I was over at the San Francisco Public Defender's office the other day, headed for a press roundtable, and I'd forgotten what room the event was in so I wound up at the reception desk on the second floor. When I arrived, a man was standing at the counter, highly agitated, trying to explain that something was wrong with his case, and that nobody was listening and he was getting the runaround the kind of scene you see every day at the bottom level of the legal system, where people who don't have money scramble constantly to figure out which end is up.
And on the other side of the counter was a young guy who was calmly collecting the information, analyzing the problem, and explaining exactly what the client needed to do. He sent him a few doors down to another service then said, with a smile: "But don't worry, if they can't help you, just come right back here and we'll get you taken care of." He was the model of what a good public employee ought to be professional, friendly, polite, smart, and (particularly important in this office) sympathetic.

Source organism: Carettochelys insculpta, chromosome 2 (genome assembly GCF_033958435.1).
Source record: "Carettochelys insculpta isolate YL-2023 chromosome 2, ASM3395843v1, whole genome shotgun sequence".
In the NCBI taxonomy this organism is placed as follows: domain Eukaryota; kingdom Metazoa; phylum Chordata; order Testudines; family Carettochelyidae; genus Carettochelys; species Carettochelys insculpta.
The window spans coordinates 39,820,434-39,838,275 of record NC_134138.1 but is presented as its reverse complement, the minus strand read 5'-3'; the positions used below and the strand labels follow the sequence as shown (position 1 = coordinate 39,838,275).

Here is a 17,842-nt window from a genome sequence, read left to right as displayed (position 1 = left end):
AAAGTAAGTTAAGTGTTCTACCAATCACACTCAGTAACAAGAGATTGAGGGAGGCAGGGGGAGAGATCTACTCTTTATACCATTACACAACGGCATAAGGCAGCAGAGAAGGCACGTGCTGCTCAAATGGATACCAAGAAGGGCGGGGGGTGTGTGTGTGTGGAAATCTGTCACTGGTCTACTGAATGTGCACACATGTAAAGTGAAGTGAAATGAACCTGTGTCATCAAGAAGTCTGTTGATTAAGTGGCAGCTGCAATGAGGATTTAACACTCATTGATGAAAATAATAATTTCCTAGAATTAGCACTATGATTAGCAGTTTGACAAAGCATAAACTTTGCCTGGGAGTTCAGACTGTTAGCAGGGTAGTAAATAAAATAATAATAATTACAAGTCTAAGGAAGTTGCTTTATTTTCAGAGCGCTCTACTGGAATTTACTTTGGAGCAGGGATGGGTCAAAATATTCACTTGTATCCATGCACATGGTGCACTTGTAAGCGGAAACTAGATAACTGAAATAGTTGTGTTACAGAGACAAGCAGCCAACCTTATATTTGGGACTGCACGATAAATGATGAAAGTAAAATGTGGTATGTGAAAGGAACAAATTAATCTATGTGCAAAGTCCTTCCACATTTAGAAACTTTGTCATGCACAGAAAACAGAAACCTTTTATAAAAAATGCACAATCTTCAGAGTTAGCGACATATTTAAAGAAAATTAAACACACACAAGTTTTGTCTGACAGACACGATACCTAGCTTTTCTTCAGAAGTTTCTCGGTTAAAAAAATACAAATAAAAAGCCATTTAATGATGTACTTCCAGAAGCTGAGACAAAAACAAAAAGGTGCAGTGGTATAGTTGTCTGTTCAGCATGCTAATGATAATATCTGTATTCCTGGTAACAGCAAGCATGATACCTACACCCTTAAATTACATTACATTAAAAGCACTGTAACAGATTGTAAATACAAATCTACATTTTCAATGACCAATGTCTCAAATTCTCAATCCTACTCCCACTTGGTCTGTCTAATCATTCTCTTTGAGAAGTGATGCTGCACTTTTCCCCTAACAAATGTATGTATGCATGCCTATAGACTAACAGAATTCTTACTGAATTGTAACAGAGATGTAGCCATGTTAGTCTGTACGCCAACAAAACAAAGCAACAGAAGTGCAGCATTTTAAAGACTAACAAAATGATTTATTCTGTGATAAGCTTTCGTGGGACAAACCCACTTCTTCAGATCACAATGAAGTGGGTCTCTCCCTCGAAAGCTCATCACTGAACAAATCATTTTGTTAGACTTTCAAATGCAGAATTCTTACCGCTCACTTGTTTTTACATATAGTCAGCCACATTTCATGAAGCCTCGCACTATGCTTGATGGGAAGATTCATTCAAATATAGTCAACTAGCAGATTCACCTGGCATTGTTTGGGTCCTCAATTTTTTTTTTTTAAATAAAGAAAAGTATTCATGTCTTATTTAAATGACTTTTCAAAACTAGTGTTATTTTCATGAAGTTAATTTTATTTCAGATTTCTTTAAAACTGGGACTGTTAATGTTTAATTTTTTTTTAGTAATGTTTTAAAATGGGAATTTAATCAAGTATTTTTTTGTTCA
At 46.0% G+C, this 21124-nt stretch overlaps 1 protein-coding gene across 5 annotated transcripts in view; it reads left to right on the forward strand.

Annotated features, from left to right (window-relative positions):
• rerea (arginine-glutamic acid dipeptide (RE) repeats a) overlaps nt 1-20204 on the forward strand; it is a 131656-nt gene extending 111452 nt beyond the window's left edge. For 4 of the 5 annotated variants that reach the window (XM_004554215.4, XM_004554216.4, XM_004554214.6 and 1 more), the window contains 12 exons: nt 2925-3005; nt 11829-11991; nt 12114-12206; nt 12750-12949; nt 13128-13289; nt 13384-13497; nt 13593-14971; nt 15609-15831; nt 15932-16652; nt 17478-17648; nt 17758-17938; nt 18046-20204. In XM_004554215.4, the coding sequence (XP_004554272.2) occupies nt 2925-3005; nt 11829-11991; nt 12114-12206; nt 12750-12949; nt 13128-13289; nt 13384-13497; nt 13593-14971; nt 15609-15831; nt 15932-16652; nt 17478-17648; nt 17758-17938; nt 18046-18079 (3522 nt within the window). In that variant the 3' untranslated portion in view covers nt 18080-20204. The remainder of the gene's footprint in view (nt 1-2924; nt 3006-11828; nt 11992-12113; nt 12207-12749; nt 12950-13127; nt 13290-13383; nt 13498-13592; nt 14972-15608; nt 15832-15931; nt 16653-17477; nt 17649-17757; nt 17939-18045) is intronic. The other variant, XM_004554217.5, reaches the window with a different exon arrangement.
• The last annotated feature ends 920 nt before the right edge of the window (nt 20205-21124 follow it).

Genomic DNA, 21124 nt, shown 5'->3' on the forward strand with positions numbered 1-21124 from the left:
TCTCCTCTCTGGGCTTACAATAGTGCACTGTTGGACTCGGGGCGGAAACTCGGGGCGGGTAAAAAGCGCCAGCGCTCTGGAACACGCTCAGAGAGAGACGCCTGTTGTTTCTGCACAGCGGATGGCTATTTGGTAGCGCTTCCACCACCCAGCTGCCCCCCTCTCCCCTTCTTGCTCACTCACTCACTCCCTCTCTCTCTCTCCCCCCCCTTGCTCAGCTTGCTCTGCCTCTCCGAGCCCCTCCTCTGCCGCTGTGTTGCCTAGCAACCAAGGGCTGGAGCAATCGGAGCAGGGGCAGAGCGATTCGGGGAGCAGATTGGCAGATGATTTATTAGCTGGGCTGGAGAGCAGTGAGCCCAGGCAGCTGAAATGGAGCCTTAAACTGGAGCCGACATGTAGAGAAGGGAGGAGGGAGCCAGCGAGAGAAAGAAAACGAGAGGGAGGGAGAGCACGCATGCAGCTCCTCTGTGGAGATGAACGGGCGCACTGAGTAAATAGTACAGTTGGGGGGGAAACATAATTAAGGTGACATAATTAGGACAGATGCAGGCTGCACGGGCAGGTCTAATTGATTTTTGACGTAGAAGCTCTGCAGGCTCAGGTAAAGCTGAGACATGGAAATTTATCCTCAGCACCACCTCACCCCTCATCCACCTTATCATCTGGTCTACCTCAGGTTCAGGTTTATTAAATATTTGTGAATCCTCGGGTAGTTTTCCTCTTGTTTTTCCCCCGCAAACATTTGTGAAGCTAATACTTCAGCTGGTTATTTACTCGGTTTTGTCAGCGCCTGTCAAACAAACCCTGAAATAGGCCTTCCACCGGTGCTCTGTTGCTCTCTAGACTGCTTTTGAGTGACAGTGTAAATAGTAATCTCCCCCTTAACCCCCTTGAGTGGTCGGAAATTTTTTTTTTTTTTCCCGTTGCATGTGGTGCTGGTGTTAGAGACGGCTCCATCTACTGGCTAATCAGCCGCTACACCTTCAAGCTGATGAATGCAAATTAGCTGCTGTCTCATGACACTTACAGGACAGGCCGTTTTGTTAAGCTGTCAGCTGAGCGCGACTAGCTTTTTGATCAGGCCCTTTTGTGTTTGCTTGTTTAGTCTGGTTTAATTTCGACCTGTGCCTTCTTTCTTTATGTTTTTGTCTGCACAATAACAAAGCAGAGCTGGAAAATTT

And as I stepped up to ask him where the press event was, I realized I knew his name. He still looks just like he did when his picture ran on the front page of the Guardian on Sept 3, 2003, the day he was released from prison after serving 13 years for a crime he didn't commit.
John Tennison works for the guy who devoted years to winning his freedom, Public Defender Jeff Adachi, and as far as I can tell, he's a perfect fit for the job. He survived 13 years of hell with no visible bitterness. And he's a reminder, for all those who like to forget, that everyone in prison is not a violent thug or even guilty.
Coincidentally, if there is such a thing, I had just been working on a story about a move to criminalize cell phones in California prisons. The wardens have gone beyond drugs and weapons; phones are the new contraband. I posted an item on the politics blog about it and got the typical responses: Why should prisoners have access to cell phones? Aren't they supposed to be punished? Give 'em bread and water and that's it.
I get that cell phones can be a safety issue if they're used by gangs and violent criminals to conduct business. But I also get that prisoners (or more truthfully, their families) have to pay exorbitant rates to make collect calls on the pay phones in prisons, and that there is often a wait, and that calls can only be made at certain times.
I'm not going to make cell phones for prisoners the biggest crusade of my life, but you know, a sizable number of the 170,000 California inmates did nothing other than buy and sell drugs that ought to be legal anyway; a fair number did nothing at all and were wrongly convicted; and most of the rest will get out at some point and the more contact they have with their families (and potential employers), the better and safer we all are.
Something to think about. *